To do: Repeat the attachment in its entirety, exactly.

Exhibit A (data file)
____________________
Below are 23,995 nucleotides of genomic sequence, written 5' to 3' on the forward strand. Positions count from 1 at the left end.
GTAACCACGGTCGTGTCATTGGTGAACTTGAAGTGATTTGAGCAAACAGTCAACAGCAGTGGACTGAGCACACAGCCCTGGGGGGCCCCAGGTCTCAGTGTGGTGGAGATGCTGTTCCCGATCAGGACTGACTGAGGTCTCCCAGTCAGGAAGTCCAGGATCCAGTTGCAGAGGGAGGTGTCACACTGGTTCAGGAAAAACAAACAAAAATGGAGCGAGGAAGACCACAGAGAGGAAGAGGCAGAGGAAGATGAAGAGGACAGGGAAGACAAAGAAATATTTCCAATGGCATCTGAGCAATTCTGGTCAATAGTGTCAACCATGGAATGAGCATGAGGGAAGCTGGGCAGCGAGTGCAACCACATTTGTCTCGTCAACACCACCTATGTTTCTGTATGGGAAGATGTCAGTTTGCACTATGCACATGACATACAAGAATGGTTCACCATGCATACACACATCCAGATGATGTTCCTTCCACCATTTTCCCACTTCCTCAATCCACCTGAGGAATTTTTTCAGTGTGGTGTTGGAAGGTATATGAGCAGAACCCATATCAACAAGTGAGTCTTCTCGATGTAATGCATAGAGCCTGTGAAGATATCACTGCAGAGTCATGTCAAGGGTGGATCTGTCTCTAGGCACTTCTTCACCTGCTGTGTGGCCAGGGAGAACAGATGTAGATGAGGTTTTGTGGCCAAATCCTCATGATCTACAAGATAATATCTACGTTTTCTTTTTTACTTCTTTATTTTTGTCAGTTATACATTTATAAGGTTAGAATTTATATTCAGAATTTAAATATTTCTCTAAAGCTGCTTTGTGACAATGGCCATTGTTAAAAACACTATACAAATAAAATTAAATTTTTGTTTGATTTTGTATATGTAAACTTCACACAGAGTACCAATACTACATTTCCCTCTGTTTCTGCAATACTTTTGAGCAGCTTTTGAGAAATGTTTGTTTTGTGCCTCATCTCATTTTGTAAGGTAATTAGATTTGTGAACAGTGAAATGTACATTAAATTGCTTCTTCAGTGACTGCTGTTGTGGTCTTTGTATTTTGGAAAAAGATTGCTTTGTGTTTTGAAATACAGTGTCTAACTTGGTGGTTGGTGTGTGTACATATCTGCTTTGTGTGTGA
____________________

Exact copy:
Below are 23,995 nucleotides of genomic sequence, written 5' to 3' on the forward strand. Positions count from 1 at the left end.
GTAACCACGGTCGTGTCATTGGTGAACTTGAAGTGATTTGAGCAAACAGTCAACAGCAGTGGACTGAGCACACAGCCCTGGGGGGCCCCAGGTCTCAGTGTGGTGGAGATGCTGTTCCCGATCAGGACTGACTGAGGTCTCCCAGTCAGGAAGTCCAGGATCCAGTTGCAGAGGGAGGTGTCACACTGGTTCAGGAAAAACAAACAAAAATGGAGCGAGGAAGACCACAGAGAGGAAGAGGCAGAGGAAGATGAAGAGGACAGGGAAGACAAAGAAATATTTCCAATGGCATCTGAGCAATTCTGGTCAATAGTGTCAACCATGGAATGAGCATGAGGGAAGCTGGGCAGCGAGTGCAACCACATTTGTCTCGTCAACACCACCTATGTTTCTGTATGGGAAGATGTCAGTTTGCACTATGCACATGACATACAAGAATGGTTCACCATGCATACACACATCCAGATGATGTTCCTTCCACCATTTTCCCACTTCCTCAATCCACCTGAGGAATTTTTTCAGTGTGGTGTTGGAAGGTATATGAGCAGAACCCATATCAACAAGTGAGTCTTCTCGATGTAATGCATAGAGCCTGTGAAGATATCACTGCAGAGTCATGTCAAGGGTGGATCTGTCTCTAGGCACTTCTTCACCTGCTGTGTGGCCAGGGAGAACAGATGTAGATGAGGTTTTGTGGCCAAATCCTCATGATCTACAAGATAATATCTACGTTTTCTTTTTTACTTCTTTATTTTTGTCAGTTATACATTTATAAGGTTAGAATTTATATTCAGAATTTAAATATTTCTCTAAAGCTGCTTTGTGACAATGGCCATTGTTAAAAACACTATACAAATAAAATTAAATTTTTGTTTGATTTTGTATATGTAAACTTCACACAGAGTACCAATACTACATTTCCCTCTGTTTCTGCAATACTTTTGAGCAGCTTTTGAGAAATGTTTGTTTTGTGCCTCATCTCATTTTGTAAGGTAATTAGATTTGTGAACAGTGAAATGTACATTAAATTGCTTCTTCAGTGACTGCTGTTGTGGTCTTTGTATTTTGGAAAAAGATTGCTTTGTGTTTTGAAATACAGTGTCTAACTTGGTGGTTGGTGTGTGTACATATCTGCTTTGTGTGTGA